Tags

Type your tag names separated by a space and hit enter

The ecophysiology of leaf cuticular transpiration: are cuticular water permeabilities adapted to ecological conditions?
J Exp Bot 2017; 68(19):5271-5279JE

Abstract

When the stomata are closed under drought, the only route for water loss from the leaf interior to the atmosphere is across the cuticle. Thus, the extent of cuticular transpiration in relation to the reservoirs of water in the plant and the water acquisition from the soil determines the fitness and survival of the plant. It is, therefore, widely assumed that the cuticular water permeability of plants regularly experiencing drought is comparatively low and, thus, adapted to the environment. To test this hypothesis, 382 measurements of cuticular permeability from 160 species were extracted from the literature published between 1996 and 2017. The data had been produced either by using isolated cuticles and astomatous leaf sides or by measuring the minimum leaf conductance under conditions assumed to induce maximum stomatal closure. The species were assigned to 11 life form groups. Except for two particular cases (epiphytes, and climbers and lianas), the cuticular permeabilities of all groups either did not differ significantly or the available data did not allow a statistical test. In conclusion, present knowledge either does not support the hypothesis that ecological adaptions of cuticular water permeability exist or the available data are insufficient to test it.

Authors+Show Affiliations

University of Würzburg, Julius von Sachs Institute of Biological Sciences, Julius-von-Sachs-Platz 3, D-97082 Würzburg, Germany.University of Würzburg, Julius von Sachs Institute of Biological Sciences, Julius-von-Sachs-Platz 3, D-97082 Würzburg, Germany.University of Würzburg, Julius von Sachs Institute of Biological Sciences, Julius-von-Sachs-Platz 3, D-97082 Würzburg, Germany.

Pub Type(s)

Journal Article
Meta-Analysis
Review

Language

eng

PubMed ID

29036342

Citation

Schuster, Ann-Christin, et al. "The Ecophysiology of Leaf Cuticular Transpiration: Are Cuticular Water Permeabilities Adapted to Ecological Conditions?" Journal of Experimental Botany, vol. 68, no. 19, 2017, pp. 5271-5279.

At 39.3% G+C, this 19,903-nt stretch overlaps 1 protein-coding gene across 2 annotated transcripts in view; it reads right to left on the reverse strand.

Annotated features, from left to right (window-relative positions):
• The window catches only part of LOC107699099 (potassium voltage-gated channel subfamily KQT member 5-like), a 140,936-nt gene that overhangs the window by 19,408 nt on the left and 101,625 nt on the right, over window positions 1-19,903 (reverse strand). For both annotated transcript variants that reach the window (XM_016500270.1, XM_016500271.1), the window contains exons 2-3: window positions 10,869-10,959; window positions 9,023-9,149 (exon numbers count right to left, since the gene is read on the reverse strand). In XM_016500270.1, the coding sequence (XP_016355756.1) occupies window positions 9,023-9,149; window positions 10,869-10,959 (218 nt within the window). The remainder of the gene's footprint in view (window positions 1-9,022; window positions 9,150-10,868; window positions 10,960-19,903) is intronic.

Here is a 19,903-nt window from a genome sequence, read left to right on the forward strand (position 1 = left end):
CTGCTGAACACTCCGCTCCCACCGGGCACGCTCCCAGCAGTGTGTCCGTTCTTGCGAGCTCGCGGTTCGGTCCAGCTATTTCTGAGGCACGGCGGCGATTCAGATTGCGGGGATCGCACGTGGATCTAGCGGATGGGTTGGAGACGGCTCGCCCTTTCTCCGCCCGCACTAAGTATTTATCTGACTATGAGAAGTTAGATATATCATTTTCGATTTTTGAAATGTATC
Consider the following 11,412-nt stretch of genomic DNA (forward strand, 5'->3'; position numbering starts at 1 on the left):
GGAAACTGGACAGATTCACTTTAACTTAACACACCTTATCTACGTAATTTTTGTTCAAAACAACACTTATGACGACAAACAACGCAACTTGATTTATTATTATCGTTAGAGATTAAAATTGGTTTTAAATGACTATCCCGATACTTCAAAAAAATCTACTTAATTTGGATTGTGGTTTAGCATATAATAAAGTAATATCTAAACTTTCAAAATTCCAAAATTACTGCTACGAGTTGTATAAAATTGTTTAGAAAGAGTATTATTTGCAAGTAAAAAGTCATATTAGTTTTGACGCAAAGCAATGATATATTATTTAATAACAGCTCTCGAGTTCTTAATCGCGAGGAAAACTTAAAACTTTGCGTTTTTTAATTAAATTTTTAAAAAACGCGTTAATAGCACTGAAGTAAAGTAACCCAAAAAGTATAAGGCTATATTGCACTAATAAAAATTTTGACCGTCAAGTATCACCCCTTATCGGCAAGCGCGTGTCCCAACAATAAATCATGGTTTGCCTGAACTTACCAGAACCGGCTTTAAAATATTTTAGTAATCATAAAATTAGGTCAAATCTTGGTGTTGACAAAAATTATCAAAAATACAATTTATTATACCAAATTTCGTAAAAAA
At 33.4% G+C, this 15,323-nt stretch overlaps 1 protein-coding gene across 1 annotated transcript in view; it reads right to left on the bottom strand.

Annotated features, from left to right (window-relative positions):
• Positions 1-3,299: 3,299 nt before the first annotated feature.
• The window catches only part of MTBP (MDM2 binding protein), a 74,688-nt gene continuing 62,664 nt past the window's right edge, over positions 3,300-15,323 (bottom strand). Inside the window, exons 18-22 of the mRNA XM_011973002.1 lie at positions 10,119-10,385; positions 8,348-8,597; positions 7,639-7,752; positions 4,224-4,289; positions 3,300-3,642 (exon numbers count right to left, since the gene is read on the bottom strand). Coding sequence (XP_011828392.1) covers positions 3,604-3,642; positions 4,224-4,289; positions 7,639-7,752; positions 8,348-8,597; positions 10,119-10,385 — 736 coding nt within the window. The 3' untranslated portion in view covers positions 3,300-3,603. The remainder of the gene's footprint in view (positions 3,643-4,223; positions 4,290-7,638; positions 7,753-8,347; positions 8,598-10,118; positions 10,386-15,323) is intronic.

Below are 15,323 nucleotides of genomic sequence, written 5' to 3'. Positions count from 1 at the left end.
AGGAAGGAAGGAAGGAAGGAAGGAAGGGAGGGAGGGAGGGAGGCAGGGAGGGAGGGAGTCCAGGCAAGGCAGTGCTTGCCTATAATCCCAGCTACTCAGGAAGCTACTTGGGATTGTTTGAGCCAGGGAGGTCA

Schuster AC, Burghardt M, Riederer M. The ecophysiology of leaf cuticular transpiration: are cuticular water permeabilities adapted to ecological conditions? J Exp Bot. 2017;68(19):5271-5279.
Schuster, A. C., Burghardt, M., & Riederer, M. (2017). The ecophysiology of leaf cuticular transpiration: are cuticular water permeabilities adapted to ecological conditions? Journal of Experimental Botany, 68(19), pp. 5271-5279. doi:10.1093/jxb/erx321.
Schuster AC, Burghardt M, Riederer M. The Ecophysiology of Leaf Cuticular Transpiration: Are Cuticular Water Permeabilities Adapted to Ecological Conditions. J Exp Bot. 2017 Nov 9;68(19):5271-5279. PubMed PMID: 29036342.
* Article titles in AMA citation format should be in sentence-case
TY - JOUR T1 - The ecophysiology of leaf cuticular transpiration: are cuticular water permeabilities adapted to ecological conditions? AU - Schuster,Ann-Christin, AU - Burghardt,Markus, AU - Riederer,Markus, PY - 2017/10/17/pubmed PY - 2018/5/23/medline PY - 2017/10/17/entrez KW - Cuticular permeability KW - ecological adaptation KW - leaf cuticular transpiration KW - life form KW - minimum leaf conductance KW - permeance SP - 5271 EP - 5279 JF - Journal of experimental botany JO - J. Exp. Bot. VL - 68 IS - 19 N2 - When the stomata are closed under drought, the only route for water loss from the leaf interior to the atmosphere is across the cuticle. Thus, the extent of cuticular transpiration in relation to the reservoirs of water in the plant and the water acquisition from the soil determines the fitness and survival of the plant. It is, therefore, widely assumed that the cuticular water permeability of plants regularly experiencing drought is comparatively low and, thus, adapted to the environment. To test this hypothesis, 382 measurements of cuticular permeability from 160 species were extracted from the literature published between 1996 and 2017. The data had been produced either by using isolated cuticles and astomatous leaf sides or by measuring the minimum leaf conductance under conditions assumed to induce maximum stomatal closure. The species were assigned to 11 life form groups. Except for two particular cases (epiphytes, and climbers and lianas), the cuticular permeabilities of all groups either did not differ significantly or the available data did not allow a statistical test. In conclusion, present knowledge either does not support the hypothesis that ecological adaptions of cuticular water permeability exist or the available data are insufficient to test it. SN - 1460-2431 UR - https://www.unboundmedicine.com/medline/citation/29036342/The_ecophysiology_of_leaf_cuticular_transpiration:_are_cuticular_water_permeabilities_adapted_to_ecological_conditions L2 - https://academic.oup.com/jxb/article-lookup/doi/10.1093/jxb/erx321 DB - PRIME DP - Unbound Medicine ER -